- Editors' Note
We would like to note the passing of Donald J. Winslow, best known in our field for his text A Glossary of Terms in Life-Writing: Biography, Autobiography, and Related Forms, which first appeared as installments in issues one and two of Biography: An Interdisciplinary Quarterly in 1978. In 1980, this glossary inaugurated the Biography Monograph series as a small reference book; a second edition appeared in 1995.
Donald Winslow was born in 1911, and attended Tufts and Boston University; after serving in World War II, he returned to BU as a faculty member, where he specialized in teaching Thomas Hardy, Virginia Woolf, Eighteenth Century British Literature, and Biography. He was one of the first faculty members in the United States to teach a course on the subject.
He was already an emeritus professor when he agreed to become this journal's first bibliographer, and his interest in life writing remained strong during the ensuing thirty-four years of his retirement. He died on June 10th of this year, still engaged and active, at the age of ninety-eight.
At the IABA conference in Sussex, I heard a paper on the history of biography theory and criticism by Binne De Haan. Donald Winslow's groundbreaking work was duly acknowledged—for many years, his Glossary was virtually the only reference text in the field. And regardless about how we may feel about the hyphen, his decision to use the term Life-Writing to describe "biography, autobiography, and related forms" was an important contribution to our understanding of what we study. As Margaretta Jolly would note when explaining her own reasons for calling her landmark 2001 work the Encyclopedia of Life Writing, "The term 'life writing' itself, recorded in the 18th century, and gaining wide academic acceptance since the 1980s, has been chosen for the title because of its openness and inclusiveness across genre, and because it encompasses the writing of one's own or another's life." Donald Winslow was certainly one of the people who ensured that acceptance.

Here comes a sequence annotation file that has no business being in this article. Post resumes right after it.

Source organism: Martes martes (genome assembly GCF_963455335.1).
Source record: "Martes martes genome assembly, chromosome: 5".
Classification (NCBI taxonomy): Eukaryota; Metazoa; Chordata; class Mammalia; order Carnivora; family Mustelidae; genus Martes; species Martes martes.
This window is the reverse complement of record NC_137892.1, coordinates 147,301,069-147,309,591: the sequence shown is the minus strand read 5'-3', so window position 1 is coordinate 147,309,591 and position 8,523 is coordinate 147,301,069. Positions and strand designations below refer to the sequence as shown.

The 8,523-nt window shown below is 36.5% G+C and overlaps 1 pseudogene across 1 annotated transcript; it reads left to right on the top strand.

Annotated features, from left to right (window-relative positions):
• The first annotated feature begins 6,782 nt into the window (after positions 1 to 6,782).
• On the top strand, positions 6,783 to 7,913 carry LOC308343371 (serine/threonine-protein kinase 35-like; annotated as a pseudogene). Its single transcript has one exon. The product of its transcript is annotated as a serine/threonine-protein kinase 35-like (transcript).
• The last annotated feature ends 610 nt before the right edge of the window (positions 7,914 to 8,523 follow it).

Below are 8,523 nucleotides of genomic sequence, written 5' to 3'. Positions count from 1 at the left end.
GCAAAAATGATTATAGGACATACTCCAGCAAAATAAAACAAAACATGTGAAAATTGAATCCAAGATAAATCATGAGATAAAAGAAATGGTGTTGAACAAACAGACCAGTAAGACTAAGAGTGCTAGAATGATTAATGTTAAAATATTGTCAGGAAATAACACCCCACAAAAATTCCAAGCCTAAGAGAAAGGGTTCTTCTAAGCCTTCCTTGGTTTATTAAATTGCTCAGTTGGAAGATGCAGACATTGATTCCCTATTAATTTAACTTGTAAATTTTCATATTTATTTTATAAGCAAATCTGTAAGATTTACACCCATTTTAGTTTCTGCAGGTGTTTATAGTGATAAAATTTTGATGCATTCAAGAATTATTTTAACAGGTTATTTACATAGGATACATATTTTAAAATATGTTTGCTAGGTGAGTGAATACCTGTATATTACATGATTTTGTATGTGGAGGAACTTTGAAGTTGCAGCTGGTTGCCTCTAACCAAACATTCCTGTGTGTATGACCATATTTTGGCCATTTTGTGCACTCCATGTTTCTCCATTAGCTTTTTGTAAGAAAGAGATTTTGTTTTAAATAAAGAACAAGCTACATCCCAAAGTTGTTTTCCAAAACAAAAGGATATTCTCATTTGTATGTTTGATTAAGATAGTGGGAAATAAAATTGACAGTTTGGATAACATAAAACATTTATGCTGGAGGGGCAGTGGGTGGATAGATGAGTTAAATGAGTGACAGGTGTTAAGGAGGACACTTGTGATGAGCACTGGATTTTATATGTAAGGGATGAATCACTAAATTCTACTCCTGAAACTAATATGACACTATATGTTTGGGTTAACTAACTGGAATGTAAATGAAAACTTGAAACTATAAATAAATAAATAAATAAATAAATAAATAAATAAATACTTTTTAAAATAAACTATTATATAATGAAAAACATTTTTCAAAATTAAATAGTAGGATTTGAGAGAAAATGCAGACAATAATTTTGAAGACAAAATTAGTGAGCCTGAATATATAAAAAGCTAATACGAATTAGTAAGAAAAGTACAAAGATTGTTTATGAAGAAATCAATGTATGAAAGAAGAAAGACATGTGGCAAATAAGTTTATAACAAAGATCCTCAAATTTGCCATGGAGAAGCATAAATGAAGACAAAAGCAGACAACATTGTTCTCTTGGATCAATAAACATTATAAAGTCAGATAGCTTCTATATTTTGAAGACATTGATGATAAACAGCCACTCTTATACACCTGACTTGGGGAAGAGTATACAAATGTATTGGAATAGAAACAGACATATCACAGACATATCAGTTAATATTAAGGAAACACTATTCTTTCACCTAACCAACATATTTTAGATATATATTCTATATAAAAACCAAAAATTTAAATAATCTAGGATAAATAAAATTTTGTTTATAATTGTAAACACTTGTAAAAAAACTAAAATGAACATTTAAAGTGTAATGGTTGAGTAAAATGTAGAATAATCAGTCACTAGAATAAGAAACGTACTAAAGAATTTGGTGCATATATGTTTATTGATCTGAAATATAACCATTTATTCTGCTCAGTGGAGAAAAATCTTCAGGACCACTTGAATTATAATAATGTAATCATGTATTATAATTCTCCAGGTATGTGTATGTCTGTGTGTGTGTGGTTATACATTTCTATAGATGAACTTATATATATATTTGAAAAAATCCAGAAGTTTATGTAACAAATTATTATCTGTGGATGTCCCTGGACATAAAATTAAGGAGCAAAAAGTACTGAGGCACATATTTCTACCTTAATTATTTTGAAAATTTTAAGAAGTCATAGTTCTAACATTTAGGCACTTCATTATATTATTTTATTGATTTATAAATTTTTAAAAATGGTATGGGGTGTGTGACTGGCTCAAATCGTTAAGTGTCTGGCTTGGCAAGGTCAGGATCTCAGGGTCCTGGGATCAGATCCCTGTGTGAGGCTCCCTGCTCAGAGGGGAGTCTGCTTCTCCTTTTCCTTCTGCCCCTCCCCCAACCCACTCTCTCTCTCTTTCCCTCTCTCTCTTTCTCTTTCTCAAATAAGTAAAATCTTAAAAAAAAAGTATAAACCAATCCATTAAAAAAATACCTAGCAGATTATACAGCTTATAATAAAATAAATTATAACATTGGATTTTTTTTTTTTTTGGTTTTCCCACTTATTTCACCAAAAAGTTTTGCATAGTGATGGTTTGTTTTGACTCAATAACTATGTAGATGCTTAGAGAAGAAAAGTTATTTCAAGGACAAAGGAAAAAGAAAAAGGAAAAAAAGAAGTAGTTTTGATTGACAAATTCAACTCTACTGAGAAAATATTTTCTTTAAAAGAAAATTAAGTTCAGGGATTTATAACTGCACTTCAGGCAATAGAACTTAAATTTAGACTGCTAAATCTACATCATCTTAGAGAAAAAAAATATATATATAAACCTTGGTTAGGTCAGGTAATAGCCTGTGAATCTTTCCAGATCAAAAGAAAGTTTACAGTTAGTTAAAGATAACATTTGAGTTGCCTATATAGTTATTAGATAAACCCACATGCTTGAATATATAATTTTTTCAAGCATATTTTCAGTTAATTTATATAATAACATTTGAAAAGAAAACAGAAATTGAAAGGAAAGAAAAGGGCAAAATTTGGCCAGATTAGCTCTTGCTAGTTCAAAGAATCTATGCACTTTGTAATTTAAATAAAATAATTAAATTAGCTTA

The editors and staff of Biography extend their sympathy and best wishes to Don's wife Charlotte, and to his extended family. [Begin Page iii]